Chemistry of Essential Oils

3618 words (14 pages) Essay

29th Jan 2018 Chemistry Reference this

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  • Rhea Hughes

Table of Contents

1. Introduction

2. Basic Chemical Structure

2.1 Hydrocarbons

Monoterpenes

Sesquiterpenes

2.2 Oxygenated Compounds

3. Extraction Methods

4. How essential oils are analysed

5. Discussion

6. Conclusion

7. Bibliography

1. Introduction

Essential oils are used as alternative medical treatments, fragrances for perfumes and also as flavours in food and beverages (Djilani & Dicko, 2012). They are made up of fragranced mixtures that are found in different parts of plants such as the seeds, stems or flowers. (doTERRA, 2014). In this essay the following topics of essential oils will be discussed; the chemical structure, how they are extracted from plants and how to determine their components through analysis.

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2. Basic Chemical Structure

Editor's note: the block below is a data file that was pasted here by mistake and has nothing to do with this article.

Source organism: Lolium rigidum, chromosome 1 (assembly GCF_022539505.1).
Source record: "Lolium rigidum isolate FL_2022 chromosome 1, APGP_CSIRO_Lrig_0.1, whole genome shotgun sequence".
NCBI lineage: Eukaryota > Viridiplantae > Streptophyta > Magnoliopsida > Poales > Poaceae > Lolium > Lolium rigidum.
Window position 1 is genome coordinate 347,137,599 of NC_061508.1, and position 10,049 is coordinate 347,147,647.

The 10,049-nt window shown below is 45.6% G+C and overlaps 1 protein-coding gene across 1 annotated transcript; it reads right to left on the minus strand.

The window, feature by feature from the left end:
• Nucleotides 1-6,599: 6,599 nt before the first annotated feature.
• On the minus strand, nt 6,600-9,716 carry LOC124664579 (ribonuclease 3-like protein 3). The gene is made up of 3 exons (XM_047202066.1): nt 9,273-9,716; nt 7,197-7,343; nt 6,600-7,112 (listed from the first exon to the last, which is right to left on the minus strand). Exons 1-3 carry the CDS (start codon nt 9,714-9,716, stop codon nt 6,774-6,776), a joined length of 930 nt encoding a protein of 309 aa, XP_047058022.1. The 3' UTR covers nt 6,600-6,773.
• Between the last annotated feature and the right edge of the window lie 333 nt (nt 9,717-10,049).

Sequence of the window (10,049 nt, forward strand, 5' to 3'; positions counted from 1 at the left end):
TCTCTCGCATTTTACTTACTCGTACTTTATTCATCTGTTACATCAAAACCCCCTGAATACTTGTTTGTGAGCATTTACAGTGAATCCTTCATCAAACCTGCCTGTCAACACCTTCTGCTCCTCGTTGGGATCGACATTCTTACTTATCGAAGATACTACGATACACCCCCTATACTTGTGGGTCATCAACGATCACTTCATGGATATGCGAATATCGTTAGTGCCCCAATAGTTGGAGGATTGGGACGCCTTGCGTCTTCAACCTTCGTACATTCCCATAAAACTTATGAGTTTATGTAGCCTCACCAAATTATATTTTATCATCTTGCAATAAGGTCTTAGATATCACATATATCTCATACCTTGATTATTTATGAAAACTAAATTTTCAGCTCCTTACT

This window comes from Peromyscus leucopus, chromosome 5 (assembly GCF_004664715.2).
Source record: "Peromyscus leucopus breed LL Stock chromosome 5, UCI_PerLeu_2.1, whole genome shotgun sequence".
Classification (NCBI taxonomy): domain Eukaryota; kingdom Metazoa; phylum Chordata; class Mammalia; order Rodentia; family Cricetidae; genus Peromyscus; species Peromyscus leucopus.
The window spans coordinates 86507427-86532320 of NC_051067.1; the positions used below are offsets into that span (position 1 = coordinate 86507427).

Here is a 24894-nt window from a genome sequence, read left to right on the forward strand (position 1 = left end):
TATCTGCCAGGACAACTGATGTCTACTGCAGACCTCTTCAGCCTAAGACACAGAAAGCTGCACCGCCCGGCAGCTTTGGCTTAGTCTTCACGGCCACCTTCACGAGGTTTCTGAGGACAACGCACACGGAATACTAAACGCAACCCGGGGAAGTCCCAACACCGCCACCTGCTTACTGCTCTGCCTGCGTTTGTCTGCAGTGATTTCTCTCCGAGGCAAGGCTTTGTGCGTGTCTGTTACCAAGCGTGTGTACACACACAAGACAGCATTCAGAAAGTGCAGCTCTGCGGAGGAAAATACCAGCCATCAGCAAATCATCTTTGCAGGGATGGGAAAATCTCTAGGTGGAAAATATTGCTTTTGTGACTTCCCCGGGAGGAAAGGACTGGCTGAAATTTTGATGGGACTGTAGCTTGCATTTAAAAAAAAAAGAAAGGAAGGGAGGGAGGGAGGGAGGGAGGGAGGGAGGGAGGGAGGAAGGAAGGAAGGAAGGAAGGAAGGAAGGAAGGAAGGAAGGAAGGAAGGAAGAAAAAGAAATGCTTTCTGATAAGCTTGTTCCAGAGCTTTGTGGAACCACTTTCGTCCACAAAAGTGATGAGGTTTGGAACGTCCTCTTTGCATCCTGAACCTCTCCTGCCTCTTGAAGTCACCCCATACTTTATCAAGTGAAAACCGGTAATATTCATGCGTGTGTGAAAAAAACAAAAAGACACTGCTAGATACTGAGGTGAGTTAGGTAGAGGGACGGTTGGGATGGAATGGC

Essential oils are extracted from plants as the compounds that make up essential oils are created naturally by chemical reactions that occur in different plants. Essential oils are released when oils are chemically extracted from the herb or when the herb is compressed (EBSCO, 2014).There are two groups of chemicals that are made from nature; they are classified into primary and secondary metabolites. Primary metabolites can be divided further into carbohydrates, lipids, nucleic acids and proteins. Secondary metabolites are divided into alkaloids, polyketides, shikimates and terponiods (Baser & Buchbauer, 2010). The secondary metabolism of a plant is responsible for their scent and also plays a role in the defence system of the plant protecting it from pests Essential oils are made up of hydrocarbons and their derivatives oxygentated compounds that are created from plants secondary metabolism (Chamorro et al., 2012).

As it can be seen in Figure 1 in the biosysthesis of secondary metabolites, water and carbon dioxide are converted to glucose through photosynthesis. Phosphoenolpyrutave is a main element in the shikimate group of natural products. Decarboxylation of phosphoenolpyrutave produces acetate which is esterified with coenzyme-A to produce acetyl CoA. Acetyl CoA is a starting point for Mevalonic Acid, which is the starting compound for terpenoids. Figure 1 shows the chemical structure of the biosynthesis of secondary metabolites. (Baser & Buchbauer, 2010).

Figure 1: Biosythesis of secondary metabolites (Baser & Buchbauer, 2010).